Sunday, February 27, 2005

Abbott and abortion: lodging a religious bid

PerspectiveBy Terry LaneFebruary 27, 2005

The reaction to the Tony Abbott-finds-his-son tear-jerker has been interesting. No doubt in some circles where abortion is considered a sin there are people saying: "Aw, isn't that nice! What an excellent man Mr Abbott is." While around the parts where I live and move, the reaction has been: "What's he up to now?"

For the cynics it is unthinkable that there is not some personal gain in this story for Mr Abbott. The Australian media are not like the British equivalent. We give politicians a lot of space in which to live their personal lives, so the Abbott revelations are of his own choosing.
Attempts have been made to tar Mr Abbott as a hypocrite and, because the charge involved his personal life before politics and also necessarily entangled other people in the revelations, it was left alone.

Mr Abbott may be clearing the decks for a rough anti-abortion campaign which he may be hoping will go so well that the Lodge is within his easy reach, carried there on the votes of the Catholic and fundamentalist Protestant true believers.

Obscurantist religion is beginning to play a part in Australian politics, akin to the US, and here an even smaller cohort of true believers can sway an election, thanks to our preferential voting.
Two enlightened Liberal politicians in marginal electorates stand to lose their seats in the WA election this weekend, thrown out by the anti-abortion faction. Tony Abbott is no doubt reading the signs and saying: "If George W. can get into the White House on the vote of the religious right then the Lodge is mine."

Abortion is a matter of state law, but if the Federal Government declares itself against abortion and removes termination from the Medicare schedule for refunds, then it can only be a matter of time before the aspirants to state government read the signs and start falling into line. And then what?

THIS is the aspect of the abortion argument that no one seems to be considering - imagine that abortion again becomes a crime; what will the penalties be for the woman seeking the termination and the doctor performing the operation?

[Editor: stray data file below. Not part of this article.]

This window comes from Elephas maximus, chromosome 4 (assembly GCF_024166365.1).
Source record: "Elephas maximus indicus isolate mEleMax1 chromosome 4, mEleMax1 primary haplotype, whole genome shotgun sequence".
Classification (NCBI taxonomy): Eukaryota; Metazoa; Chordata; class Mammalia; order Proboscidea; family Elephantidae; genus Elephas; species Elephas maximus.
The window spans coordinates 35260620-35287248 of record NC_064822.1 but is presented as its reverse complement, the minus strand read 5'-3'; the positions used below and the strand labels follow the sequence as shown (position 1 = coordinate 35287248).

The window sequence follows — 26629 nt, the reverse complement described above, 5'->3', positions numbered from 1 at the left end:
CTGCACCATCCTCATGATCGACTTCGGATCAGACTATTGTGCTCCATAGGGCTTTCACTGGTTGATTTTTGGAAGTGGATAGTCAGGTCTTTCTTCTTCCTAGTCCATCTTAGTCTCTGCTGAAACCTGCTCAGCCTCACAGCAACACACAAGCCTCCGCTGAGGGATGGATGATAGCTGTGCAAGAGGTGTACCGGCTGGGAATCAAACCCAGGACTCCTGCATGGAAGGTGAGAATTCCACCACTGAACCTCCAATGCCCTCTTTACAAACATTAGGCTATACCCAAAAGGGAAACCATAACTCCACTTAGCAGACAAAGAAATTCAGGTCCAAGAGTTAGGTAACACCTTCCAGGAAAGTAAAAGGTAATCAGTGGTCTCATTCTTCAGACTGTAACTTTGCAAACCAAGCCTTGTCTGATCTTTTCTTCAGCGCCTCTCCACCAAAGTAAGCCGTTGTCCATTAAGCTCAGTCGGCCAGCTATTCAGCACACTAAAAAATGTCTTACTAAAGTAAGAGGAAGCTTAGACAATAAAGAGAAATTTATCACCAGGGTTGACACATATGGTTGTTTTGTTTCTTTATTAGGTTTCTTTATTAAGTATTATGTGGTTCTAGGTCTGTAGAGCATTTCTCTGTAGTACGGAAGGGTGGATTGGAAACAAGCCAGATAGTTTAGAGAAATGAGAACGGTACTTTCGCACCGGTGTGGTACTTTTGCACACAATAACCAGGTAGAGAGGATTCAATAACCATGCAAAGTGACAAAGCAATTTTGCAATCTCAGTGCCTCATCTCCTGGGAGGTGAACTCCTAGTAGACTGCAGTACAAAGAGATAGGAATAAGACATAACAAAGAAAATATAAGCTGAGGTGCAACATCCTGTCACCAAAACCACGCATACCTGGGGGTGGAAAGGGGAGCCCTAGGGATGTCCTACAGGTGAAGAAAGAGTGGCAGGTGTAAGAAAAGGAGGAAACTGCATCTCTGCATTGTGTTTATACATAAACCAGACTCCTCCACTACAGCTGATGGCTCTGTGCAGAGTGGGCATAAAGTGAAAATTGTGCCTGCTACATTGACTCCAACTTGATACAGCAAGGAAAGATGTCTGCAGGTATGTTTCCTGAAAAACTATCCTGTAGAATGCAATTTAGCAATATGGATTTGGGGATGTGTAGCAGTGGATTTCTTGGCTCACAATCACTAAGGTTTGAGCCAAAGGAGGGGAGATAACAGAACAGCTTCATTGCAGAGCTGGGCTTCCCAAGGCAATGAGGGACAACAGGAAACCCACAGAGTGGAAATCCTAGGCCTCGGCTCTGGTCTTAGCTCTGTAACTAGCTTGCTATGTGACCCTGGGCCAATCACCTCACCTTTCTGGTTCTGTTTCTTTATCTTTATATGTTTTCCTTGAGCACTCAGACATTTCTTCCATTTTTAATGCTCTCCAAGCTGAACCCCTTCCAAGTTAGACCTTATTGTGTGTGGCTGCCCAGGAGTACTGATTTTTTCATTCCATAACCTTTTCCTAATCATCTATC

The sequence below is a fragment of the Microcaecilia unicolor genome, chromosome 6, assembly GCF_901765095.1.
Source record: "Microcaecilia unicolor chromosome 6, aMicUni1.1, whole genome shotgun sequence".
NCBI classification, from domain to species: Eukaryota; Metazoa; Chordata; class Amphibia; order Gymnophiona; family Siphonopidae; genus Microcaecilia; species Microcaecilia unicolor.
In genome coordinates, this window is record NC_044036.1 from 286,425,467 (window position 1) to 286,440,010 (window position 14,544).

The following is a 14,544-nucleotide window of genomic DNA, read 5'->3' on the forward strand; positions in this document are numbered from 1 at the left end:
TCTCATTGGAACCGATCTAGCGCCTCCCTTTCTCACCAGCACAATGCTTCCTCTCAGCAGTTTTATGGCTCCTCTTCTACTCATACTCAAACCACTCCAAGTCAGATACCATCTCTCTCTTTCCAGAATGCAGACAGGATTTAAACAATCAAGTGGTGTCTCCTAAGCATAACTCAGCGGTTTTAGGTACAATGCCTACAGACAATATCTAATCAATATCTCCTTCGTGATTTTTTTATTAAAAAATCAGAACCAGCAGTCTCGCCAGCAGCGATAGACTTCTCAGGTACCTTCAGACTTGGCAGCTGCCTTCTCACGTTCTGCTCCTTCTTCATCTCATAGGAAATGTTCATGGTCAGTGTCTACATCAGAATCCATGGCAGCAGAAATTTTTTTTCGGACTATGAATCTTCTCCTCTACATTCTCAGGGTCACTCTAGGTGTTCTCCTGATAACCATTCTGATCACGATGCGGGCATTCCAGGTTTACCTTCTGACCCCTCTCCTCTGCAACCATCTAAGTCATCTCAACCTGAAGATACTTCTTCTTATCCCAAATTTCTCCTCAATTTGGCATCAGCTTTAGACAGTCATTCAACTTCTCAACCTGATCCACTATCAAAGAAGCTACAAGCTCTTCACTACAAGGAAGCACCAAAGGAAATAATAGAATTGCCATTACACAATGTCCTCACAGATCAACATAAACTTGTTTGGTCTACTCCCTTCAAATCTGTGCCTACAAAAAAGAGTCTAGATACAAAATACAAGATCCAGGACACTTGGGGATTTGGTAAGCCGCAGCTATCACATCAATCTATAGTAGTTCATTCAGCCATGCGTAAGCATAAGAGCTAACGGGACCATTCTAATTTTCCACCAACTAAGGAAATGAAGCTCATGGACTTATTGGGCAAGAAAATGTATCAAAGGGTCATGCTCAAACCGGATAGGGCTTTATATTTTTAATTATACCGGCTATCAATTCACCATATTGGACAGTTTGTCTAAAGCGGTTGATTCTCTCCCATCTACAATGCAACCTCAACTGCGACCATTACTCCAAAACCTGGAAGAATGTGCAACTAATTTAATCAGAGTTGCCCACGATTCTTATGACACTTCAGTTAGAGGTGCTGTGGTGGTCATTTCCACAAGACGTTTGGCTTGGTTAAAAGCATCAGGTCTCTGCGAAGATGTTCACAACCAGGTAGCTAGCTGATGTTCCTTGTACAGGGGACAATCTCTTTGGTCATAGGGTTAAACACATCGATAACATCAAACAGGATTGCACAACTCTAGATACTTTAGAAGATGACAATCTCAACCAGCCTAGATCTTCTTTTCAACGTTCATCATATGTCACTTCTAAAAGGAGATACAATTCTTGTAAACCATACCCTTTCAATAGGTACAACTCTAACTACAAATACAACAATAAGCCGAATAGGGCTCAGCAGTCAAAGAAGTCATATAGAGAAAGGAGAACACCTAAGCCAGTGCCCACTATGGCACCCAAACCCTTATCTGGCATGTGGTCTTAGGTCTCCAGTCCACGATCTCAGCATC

In 1969, in judgement on a doctor who had performed an abortion, Judge Menhennit handed down his famous ruling: ". . . for therapeutic abortion to be lawful I think that the accused must have honestly believed on reasonable grounds that the act done by him was necessary to preserve the woman from some serious danger. As to the element of danger, it appears to me in principle that it should not be confined to danger to life but should apply equally to danger to physical or mental health. . ."

Since 1969, a woman can terminate a pregnancy without shame or fear, and doctors can treat terminations as they would any other procedure, even though the Crimes Act still sets penalties of 10 years in prison for the woman and five for the doctor. Go directly to jail and collect your Medicare refund on the way. It would be amusing if it were not so serious.
Are these the penalties Mr Abbott and Senator Ron Boswell will impose on women and their doctors? Because, without the fear of sanctions, nothing is going to change.

All the oleaginous blather about the sanctity of foetal life and convenient reunions with long-lost children will not make women go through with unwanted pregnancies. And if doctors are too frightened to perform the operation, backyard butchers will do the job.

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